Discussion

The combination of the FCC’s ruling disqualifying OTT VoIP calls from the application of end office access and the retroactive nature of the OTT VoIP Access Order could be disastrous for those CLEC/VoIP providers that have billed and collected end office access on this traffic.  However, these CLECs have a very strong argument that the OTT VoIP Access Order allows the CLEC to bill and collect tandem switching instead (assuming it has a tandem rate in its tariff).  That should be an offset of sorts to the “refund.”  Further, in the event that the CLEC does not have a direct connection to an interexchange carrier (“IXC”), the calls must be switched a second time to reach the IXC’s point of interconnection.  This could be an additional offset to the refund in the event the CLEC performed a second switching function, unless the IXC has already paid the “second” tandem switching charge.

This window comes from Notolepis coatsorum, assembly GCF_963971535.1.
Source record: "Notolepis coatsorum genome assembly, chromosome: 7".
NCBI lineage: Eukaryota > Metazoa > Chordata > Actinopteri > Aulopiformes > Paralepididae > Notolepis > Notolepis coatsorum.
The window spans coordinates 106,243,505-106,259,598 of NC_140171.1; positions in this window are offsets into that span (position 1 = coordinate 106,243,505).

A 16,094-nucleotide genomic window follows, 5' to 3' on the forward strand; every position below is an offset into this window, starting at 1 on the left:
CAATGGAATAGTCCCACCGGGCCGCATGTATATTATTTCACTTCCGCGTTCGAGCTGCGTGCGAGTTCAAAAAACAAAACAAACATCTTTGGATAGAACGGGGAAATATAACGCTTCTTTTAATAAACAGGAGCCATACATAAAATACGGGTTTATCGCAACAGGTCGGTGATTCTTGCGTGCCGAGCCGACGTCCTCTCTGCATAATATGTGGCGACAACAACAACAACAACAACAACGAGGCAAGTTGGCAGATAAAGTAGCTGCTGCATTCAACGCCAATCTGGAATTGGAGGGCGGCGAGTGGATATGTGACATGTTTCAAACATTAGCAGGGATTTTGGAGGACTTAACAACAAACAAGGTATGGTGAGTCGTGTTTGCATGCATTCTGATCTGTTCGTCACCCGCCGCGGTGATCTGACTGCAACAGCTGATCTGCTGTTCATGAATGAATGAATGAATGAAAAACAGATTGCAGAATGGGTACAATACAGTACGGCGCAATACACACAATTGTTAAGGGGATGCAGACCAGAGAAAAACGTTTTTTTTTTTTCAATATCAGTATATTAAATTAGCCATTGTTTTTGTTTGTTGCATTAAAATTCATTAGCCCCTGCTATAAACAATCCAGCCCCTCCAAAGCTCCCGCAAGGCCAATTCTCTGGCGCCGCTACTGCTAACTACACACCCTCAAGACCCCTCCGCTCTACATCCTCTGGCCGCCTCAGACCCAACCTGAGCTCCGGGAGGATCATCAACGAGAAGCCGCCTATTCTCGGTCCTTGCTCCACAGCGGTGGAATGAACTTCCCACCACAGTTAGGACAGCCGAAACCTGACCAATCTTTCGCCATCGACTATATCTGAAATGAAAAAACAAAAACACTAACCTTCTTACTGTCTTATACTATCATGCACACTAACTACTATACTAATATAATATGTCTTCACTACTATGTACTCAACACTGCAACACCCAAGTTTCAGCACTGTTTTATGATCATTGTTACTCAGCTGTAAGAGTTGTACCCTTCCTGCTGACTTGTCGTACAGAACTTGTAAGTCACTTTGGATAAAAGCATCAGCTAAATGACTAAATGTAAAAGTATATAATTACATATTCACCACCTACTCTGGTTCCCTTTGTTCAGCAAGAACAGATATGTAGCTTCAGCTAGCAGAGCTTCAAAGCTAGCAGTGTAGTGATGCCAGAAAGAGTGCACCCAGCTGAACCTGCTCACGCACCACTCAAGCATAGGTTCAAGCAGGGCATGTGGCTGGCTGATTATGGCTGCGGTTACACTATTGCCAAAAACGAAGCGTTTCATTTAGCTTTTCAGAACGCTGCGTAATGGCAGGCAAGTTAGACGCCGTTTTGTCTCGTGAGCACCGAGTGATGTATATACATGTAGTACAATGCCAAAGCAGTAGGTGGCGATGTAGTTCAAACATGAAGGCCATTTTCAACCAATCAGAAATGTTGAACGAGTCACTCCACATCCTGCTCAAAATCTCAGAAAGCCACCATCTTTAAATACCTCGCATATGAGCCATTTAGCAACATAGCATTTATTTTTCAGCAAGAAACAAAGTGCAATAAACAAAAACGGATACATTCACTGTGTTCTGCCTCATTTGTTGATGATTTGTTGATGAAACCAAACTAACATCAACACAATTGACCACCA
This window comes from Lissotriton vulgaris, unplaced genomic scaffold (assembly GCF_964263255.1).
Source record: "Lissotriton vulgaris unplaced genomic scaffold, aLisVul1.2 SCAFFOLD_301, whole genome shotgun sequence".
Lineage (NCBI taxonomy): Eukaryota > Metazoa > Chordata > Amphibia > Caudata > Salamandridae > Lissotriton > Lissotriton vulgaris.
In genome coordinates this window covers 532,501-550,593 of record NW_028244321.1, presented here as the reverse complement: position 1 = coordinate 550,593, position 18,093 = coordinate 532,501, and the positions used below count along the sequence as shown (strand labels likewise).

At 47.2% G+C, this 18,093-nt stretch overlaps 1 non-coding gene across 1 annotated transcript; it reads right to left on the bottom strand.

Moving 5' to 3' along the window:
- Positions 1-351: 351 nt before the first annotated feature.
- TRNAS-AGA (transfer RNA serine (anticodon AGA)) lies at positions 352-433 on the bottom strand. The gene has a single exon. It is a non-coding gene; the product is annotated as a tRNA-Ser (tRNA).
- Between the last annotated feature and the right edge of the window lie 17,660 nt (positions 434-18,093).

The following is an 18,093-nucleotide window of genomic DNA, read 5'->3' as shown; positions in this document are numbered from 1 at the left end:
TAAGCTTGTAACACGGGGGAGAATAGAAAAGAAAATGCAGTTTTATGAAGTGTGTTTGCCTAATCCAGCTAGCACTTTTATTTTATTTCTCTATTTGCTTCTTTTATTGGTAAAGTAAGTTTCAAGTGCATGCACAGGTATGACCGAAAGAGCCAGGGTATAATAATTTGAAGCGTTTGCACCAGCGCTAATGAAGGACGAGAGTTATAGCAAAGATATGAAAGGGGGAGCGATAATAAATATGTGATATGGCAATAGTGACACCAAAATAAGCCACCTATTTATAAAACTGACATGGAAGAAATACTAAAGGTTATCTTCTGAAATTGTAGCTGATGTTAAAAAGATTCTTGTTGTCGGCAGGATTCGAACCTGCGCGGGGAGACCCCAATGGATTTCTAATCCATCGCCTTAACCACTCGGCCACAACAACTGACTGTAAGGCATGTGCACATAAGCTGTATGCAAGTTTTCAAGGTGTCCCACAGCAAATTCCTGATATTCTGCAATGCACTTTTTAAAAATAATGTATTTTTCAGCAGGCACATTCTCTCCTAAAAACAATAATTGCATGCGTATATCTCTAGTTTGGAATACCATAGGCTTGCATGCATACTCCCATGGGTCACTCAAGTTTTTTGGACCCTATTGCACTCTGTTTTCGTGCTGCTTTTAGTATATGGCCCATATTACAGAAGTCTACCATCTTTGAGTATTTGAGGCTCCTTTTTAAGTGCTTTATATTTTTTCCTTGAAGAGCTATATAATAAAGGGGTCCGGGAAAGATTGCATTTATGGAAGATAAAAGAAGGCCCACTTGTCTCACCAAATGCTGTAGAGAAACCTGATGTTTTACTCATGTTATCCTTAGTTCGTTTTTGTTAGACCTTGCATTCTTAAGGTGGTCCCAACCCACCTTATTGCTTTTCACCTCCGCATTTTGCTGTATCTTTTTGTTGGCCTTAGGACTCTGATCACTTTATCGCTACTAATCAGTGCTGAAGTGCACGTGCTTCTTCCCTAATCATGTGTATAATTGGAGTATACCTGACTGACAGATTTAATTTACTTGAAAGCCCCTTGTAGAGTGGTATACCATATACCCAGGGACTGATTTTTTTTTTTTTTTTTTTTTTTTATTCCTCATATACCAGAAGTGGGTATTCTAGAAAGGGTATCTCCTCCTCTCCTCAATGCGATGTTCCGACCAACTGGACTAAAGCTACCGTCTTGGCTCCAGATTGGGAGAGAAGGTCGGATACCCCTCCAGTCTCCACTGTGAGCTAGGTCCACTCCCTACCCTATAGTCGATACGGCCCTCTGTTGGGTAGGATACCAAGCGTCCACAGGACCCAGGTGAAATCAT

The same reasoning applies to CLECs that have tariff collection lawsuits pending.  They should be able to argue they are entitled to collect tandem switching in lieu of end office switching.  Further, they would be eligible to collect a second tandem switching charge if they switched the call a second time (with appropriate tariff language).

Moreover, given the retroactive nature of the OTT VoIP Access Order, these claims reach back to the boundary of the statute of limitations.  Also, since the FCC does not handle access collection complaints, the matter will be before a judge.  Few judges are likely to interpret the FCC’s decision as giving the IXC free originating access and, as such, may be persuaded to apply tandem switching charges, as appropriate.